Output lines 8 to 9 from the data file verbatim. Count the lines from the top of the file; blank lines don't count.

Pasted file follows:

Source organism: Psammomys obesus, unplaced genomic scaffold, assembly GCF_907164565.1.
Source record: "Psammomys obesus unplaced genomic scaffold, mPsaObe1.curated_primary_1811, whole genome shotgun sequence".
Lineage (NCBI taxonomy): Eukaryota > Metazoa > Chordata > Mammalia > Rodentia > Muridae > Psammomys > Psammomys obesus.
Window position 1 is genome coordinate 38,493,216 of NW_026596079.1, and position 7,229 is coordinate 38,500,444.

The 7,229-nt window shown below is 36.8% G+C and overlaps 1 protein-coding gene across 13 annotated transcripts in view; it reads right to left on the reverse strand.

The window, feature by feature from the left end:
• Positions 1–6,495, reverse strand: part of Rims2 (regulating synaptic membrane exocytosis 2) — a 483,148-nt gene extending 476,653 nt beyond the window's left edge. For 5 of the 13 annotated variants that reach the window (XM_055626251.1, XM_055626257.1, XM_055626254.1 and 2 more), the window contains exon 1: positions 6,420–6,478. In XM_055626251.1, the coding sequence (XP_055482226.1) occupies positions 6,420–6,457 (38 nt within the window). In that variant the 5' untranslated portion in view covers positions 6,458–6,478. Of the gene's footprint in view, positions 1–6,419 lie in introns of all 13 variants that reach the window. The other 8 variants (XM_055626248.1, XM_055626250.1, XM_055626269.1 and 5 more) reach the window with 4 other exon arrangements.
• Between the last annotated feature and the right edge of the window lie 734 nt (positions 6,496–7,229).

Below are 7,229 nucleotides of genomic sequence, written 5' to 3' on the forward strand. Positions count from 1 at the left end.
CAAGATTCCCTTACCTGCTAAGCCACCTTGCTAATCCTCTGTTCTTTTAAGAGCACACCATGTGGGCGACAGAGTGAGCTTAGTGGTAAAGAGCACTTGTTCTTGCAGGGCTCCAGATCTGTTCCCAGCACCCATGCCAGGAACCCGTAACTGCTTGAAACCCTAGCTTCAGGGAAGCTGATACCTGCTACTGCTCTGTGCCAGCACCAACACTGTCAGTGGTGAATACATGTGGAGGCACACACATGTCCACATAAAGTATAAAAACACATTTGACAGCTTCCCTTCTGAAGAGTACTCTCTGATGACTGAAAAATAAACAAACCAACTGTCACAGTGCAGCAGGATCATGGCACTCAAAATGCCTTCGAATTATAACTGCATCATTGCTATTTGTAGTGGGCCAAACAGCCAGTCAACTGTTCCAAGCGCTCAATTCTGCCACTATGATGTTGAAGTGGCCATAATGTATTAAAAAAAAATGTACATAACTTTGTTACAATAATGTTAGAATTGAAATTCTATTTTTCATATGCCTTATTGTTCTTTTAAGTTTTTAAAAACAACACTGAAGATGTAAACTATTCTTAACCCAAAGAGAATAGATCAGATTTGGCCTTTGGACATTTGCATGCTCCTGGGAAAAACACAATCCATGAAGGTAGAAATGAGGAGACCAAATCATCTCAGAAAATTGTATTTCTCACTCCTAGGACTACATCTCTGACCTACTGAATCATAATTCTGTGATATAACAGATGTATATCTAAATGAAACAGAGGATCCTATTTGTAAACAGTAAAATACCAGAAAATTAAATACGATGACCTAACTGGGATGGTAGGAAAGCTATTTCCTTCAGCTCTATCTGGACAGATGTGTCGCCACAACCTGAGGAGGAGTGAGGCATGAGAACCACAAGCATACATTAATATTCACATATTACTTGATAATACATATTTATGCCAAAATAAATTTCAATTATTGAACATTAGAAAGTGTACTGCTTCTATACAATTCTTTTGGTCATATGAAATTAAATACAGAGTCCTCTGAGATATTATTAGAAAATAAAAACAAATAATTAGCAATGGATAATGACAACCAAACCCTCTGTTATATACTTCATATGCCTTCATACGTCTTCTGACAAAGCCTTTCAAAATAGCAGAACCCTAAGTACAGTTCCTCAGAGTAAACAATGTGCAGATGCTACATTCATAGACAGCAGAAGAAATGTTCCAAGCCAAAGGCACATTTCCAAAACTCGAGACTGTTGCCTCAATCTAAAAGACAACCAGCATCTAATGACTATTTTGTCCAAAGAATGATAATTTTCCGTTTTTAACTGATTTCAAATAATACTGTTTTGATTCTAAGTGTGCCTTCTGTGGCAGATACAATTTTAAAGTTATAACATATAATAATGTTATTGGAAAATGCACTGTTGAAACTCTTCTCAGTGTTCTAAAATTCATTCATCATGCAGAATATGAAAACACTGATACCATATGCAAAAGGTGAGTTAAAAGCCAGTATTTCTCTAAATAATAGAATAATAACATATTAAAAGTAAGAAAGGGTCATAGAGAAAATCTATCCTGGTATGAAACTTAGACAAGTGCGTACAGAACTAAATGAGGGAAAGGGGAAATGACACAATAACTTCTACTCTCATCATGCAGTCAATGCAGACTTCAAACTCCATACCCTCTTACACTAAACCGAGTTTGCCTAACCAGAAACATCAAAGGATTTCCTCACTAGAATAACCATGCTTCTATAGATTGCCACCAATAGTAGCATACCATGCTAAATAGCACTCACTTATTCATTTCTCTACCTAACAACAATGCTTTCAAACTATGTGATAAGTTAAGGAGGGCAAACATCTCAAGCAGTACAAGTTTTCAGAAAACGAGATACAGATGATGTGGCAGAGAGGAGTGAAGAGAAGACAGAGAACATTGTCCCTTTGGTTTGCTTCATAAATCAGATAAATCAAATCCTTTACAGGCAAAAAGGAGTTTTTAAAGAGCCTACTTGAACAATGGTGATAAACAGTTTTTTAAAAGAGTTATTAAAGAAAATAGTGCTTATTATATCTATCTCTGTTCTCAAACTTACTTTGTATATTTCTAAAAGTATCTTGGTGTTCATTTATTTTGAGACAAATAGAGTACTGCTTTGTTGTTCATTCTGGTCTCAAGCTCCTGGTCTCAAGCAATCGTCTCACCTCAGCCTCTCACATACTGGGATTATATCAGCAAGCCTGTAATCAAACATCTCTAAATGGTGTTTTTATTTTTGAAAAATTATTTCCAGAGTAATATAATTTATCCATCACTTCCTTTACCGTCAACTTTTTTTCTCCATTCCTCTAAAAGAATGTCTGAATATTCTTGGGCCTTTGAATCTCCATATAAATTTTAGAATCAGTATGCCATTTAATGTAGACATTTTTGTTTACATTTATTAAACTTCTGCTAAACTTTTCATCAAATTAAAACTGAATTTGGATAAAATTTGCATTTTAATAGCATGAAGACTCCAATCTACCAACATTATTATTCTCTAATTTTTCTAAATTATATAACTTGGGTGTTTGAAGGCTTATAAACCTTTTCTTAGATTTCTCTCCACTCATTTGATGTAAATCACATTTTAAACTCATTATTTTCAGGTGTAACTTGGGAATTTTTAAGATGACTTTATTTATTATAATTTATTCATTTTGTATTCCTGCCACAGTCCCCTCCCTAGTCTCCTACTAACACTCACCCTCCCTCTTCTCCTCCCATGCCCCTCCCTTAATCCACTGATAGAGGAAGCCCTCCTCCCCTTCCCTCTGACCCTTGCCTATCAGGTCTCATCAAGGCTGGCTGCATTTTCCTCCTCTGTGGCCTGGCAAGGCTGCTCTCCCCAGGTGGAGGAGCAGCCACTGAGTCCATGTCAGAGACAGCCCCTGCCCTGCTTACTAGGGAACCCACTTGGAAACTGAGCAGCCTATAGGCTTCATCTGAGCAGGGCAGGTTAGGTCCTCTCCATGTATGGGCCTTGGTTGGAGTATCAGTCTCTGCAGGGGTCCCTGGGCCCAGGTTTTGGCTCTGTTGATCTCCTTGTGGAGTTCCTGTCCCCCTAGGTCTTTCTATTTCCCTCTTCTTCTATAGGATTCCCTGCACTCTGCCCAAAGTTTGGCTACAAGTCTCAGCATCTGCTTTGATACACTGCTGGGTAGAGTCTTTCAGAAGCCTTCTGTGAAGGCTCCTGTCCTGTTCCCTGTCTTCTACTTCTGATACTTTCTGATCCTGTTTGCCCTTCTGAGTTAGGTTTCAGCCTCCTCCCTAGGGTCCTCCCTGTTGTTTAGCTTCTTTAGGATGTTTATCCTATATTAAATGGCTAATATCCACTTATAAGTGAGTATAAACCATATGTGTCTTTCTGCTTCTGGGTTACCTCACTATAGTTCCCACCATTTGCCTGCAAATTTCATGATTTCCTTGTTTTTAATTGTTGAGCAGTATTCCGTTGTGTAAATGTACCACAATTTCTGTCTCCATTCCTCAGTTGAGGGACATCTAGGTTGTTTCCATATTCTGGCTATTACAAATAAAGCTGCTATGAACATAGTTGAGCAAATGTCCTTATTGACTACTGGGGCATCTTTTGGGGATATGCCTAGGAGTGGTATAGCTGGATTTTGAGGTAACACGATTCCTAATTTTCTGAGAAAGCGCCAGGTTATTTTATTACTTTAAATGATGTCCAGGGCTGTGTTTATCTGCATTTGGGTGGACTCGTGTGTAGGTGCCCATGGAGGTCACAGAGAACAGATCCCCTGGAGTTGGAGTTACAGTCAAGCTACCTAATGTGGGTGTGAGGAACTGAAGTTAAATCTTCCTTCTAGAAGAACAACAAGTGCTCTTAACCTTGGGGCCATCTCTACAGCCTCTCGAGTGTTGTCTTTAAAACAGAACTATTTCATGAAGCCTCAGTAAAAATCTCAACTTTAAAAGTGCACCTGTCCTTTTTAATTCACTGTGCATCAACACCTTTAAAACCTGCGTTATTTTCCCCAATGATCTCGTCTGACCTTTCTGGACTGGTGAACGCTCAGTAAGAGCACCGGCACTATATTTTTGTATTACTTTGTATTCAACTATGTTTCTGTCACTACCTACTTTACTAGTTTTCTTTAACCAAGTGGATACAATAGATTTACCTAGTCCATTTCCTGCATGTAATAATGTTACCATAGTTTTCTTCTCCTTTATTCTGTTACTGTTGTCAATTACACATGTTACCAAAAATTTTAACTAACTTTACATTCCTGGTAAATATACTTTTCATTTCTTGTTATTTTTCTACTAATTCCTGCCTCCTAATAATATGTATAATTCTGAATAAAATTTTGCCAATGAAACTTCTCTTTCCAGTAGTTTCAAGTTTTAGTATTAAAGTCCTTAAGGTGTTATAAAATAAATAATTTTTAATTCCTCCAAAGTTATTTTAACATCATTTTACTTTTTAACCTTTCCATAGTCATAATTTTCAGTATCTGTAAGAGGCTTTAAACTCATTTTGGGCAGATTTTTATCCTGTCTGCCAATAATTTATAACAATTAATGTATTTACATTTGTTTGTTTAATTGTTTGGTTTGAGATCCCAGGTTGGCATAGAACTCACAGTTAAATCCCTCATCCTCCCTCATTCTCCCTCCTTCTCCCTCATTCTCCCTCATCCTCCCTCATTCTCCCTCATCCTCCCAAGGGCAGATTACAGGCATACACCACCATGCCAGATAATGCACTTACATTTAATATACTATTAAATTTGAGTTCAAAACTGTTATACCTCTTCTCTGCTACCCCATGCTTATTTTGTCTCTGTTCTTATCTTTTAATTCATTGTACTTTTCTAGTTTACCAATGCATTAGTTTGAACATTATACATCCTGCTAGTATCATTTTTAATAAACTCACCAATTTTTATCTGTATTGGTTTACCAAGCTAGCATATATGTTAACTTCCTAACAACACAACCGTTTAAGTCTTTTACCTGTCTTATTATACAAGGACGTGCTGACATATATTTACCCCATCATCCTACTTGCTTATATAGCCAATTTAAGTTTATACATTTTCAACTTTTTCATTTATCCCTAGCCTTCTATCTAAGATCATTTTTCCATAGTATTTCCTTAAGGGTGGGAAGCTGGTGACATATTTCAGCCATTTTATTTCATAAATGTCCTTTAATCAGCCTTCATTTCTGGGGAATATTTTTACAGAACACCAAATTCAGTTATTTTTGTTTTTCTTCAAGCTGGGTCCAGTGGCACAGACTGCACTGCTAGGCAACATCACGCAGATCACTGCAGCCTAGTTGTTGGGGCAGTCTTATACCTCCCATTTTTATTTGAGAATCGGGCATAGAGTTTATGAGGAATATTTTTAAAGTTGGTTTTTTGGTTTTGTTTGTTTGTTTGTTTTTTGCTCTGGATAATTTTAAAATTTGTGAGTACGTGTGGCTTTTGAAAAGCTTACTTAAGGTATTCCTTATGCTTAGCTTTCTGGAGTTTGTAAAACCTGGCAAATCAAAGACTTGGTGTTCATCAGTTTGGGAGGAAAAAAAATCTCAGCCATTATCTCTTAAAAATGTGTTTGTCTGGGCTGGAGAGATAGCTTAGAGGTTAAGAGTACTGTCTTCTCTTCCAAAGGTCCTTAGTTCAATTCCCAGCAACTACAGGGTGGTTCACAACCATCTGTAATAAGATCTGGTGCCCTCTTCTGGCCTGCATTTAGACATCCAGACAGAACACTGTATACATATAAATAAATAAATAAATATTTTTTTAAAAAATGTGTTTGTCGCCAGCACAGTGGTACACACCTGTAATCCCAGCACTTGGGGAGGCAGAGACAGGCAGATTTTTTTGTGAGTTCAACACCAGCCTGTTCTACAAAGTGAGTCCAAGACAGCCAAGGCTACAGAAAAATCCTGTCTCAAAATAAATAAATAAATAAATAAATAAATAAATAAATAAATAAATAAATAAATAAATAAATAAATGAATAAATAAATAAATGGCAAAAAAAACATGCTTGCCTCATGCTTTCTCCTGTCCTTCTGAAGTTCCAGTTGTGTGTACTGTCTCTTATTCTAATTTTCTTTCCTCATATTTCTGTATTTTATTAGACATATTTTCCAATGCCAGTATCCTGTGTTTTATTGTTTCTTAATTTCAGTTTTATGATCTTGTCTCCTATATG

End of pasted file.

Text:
• Between the last annotated feature and the right edge of the window lie 734 nt (positions 6,496–7,229).

Below are 7,229 nucleotides of genomic sequence, written 5' to 3' on the forward strand. Positions count from 1 at the left end.